# 10 Algorithms and functions

## Prerequisites

Chapter 1 states that geocomputation is not only about using existing tools, but developing new ones, “in the form of shareable R scripts and functions”. The aim of this chapter is to teach how to develop reproducible scripts, functions and algorithms, key components in the process of tool creation. The chapter assumes you have an understanding of the geographic data classes introduced in Chapter 2, and have already imported the datasets needed for your work, for example from sources outlined in Chapter 7.

We will consider example R scripts for geographic data and how to make them more reproducible in section 10.1. Algorithms are recipes for modifying inputs using a series of steps, resulting in an output, as described in section 10.2. To ease sharing and reproducibility algorithms can be placed into functions, which can then be distributed either in script files or as R packages, the building blocks of reproducible code. That is the topic of section 10.3.

The algorithms developed (including finding the centroid of a polygon, an example used in this chapter) are readily available in GIS software. However, the aim is “not to duplicate what is available out there, but to show how things out there work” (Xiao 2016). This chapter takes a similar approach and is therefore the most low-level and potentially advanced (in terms of the code, not application) so far.

## 10.1 Scripts

If packages are the building blocks of reproducible code, scripts are the glue that holds them together. There are no strict rules on what can and cannot go into script files and nothing to prevent you from saving broken, non-reproducible code. There are, however, some rules of thumb and conventions worth following when writing R scripts, outlined below:

- Write the script in order: just like the script of a play, scripts should have a clear order such as ‘setup’, ‘data processing’ and ‘save results’ (roughly equivalent to ‘beginning’, ‘middle’ and ‘end’ in a film).
- Make the script reproducible: scripts will be of more use to you and others if they are self-contained and can be run by other people. This involves stating dependencies (loading required packages at the outset, like the ‘Prerequisites’ section), reading-in data from persistent sources (e.g. from a reliable website or API) and mentioning any code that must be run before running the script (e.g. with a comment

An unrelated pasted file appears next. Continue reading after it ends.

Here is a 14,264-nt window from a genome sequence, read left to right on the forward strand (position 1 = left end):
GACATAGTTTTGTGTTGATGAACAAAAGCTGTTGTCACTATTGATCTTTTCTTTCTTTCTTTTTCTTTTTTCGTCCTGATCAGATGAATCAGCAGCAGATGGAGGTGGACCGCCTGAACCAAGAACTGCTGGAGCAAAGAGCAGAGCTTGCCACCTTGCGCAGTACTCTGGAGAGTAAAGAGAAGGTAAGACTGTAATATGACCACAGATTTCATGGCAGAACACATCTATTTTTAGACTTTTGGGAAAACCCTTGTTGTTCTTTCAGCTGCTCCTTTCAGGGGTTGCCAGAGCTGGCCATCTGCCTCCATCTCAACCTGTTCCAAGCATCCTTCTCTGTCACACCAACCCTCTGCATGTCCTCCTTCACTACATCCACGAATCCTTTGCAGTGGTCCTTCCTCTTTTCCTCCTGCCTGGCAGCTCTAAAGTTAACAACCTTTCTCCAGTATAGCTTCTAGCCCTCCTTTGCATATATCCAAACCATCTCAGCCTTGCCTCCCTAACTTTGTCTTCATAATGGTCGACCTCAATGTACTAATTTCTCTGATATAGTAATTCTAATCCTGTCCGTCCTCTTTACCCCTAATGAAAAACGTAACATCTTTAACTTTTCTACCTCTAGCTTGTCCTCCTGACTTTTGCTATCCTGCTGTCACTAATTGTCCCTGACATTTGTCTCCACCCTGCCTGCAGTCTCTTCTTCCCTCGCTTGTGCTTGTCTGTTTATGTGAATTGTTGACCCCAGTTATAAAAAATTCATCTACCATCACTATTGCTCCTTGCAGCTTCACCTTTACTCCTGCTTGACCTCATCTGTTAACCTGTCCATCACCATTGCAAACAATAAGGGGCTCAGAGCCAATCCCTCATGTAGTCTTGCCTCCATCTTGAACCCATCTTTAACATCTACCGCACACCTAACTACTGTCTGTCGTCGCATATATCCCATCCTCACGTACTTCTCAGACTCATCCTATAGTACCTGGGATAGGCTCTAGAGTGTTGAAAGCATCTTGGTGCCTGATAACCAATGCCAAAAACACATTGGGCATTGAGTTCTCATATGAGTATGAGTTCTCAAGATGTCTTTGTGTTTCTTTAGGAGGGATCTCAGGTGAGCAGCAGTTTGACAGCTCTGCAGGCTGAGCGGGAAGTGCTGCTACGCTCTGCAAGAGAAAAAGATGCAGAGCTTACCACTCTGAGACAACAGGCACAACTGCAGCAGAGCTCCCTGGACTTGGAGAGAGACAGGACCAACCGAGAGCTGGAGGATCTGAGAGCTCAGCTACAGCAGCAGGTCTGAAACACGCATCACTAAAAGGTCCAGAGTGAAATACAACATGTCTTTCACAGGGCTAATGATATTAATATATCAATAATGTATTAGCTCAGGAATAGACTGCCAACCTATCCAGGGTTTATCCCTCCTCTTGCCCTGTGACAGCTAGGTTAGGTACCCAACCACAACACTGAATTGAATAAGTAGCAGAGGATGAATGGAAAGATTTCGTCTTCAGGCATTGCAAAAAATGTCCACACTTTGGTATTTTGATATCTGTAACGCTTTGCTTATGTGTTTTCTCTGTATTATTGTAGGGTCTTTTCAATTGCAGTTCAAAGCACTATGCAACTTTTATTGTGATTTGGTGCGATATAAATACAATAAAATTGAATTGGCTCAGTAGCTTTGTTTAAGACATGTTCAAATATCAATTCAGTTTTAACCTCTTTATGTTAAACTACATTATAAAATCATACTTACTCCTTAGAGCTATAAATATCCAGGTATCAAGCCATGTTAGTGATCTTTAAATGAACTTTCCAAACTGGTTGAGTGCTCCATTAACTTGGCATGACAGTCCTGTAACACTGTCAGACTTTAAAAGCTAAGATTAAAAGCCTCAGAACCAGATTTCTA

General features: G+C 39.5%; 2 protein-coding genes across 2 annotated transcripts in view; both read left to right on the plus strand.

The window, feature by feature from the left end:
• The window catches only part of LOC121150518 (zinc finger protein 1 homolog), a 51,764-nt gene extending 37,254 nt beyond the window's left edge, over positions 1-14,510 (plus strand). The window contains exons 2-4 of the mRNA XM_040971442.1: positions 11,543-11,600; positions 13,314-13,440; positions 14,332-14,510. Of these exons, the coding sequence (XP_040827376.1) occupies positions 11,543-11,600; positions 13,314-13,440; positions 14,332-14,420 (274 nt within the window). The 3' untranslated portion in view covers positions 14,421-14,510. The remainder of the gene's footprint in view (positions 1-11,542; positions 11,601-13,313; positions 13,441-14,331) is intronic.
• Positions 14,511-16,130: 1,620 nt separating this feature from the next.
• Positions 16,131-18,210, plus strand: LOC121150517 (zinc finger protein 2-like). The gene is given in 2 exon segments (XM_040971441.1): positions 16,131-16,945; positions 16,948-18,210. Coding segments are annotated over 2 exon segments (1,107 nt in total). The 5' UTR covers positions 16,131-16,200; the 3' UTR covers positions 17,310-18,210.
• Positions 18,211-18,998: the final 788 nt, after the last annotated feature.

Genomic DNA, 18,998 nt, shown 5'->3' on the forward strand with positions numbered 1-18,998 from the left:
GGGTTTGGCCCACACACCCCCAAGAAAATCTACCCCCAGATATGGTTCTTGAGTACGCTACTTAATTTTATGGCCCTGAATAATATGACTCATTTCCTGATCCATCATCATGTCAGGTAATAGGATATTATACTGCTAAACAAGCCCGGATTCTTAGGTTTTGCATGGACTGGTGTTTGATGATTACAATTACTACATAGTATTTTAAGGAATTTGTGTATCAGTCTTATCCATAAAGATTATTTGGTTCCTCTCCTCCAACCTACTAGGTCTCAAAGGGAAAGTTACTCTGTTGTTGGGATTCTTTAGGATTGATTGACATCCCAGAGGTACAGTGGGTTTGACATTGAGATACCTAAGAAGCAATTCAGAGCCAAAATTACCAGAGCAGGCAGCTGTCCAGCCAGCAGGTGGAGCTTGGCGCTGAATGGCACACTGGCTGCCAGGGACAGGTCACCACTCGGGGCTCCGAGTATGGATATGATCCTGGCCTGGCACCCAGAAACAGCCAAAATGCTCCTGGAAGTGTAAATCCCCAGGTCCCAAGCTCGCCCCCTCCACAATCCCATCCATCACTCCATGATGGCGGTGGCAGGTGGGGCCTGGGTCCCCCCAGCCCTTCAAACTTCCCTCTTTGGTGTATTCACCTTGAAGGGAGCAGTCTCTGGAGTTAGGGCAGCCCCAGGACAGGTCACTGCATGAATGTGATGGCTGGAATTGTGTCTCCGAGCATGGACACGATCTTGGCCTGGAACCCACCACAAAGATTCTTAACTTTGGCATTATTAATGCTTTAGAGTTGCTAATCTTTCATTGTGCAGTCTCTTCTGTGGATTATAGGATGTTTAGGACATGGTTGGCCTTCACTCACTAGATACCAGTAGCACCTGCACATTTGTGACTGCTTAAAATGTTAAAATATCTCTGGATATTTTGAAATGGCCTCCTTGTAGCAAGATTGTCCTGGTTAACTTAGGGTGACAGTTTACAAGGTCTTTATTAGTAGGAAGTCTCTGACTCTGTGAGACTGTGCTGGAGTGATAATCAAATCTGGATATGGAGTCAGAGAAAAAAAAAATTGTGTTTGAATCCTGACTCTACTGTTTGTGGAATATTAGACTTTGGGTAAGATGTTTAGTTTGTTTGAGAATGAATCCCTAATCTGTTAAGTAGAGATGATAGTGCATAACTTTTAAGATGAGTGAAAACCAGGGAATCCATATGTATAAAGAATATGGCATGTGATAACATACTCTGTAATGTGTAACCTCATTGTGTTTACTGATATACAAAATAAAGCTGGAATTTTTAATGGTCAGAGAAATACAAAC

`# run script0.R before this`

). - Comment the script sufficiently for others (and your future self) to understand it but not so much that the comments themselves become hard to maintain: at a minimum a good script file should contain information on the purpose of the script (see Figure 10.1) and division into chunks, perhaps by appending
`----`

to section headings, which allows ‘folding’ of R scripts in RStudio.

Although there is no way to enforce reproducibility in R scripts, there are tools that can help. By default RStudio ‘code-checks’ R scripts and underlines faulty code with a red way line, as illustrated below:

**reprex**package. Its main function

`reprex()`

tests of lines of R code to check if they are reproduible, and provides markdown output to facilitate communication on sites such as GitHub.
See reprex.tidyverse.org/ for details.
## 10.2 Geographic algorithms

Algorithms can be understood as the computing equivalent of a cooking recipe: a series of instructions which, when taken on appropriate ingredients, results in an output that is more useful (or tasty) than the raw ingredients. Before considering ‘geoalgorithms’, it is worth taking a brief detour around the history of the algorithms, to understand how they relate to scripts and functions which are covered next.

The word algorithm comes from Baghdad when, in the 9^{th} Century AD, an early maths book was published called *Hisab al-jabr w’al-muqabala*.
The book was translated into Latin and became so popular that the author Muḥammad ibn Mūsā al-Khwārizmī “was immortalized as a scientific term: Al-Khwarizmi [sic] became Alchoarismi, Algorismi and, eventually, algorithm” (Bellos 2011).^{41}

In the computing age algorithm refers to a series of steps that take a clearly defined input to produce an output. Algorithms often start as in flow charts and psuedocode showing the aim of the process before being implemented in a formal language such as R. Because the same algorithm will be used many times on the different inputs it rarely makes sense to type out the entire algorithm each time: algorithms are most easily used when they are implemented inside functions (see section 10.3).

Geoalgorithms are a special case: they take geographic data in and, generally, return geographic results.
Also referred to as *GIS algorithms* and *geometric algorithms*, an entire academic field — *Computational Geometry*, a branch of computer science — is dedicated to their study and development (Berg et al. 2008).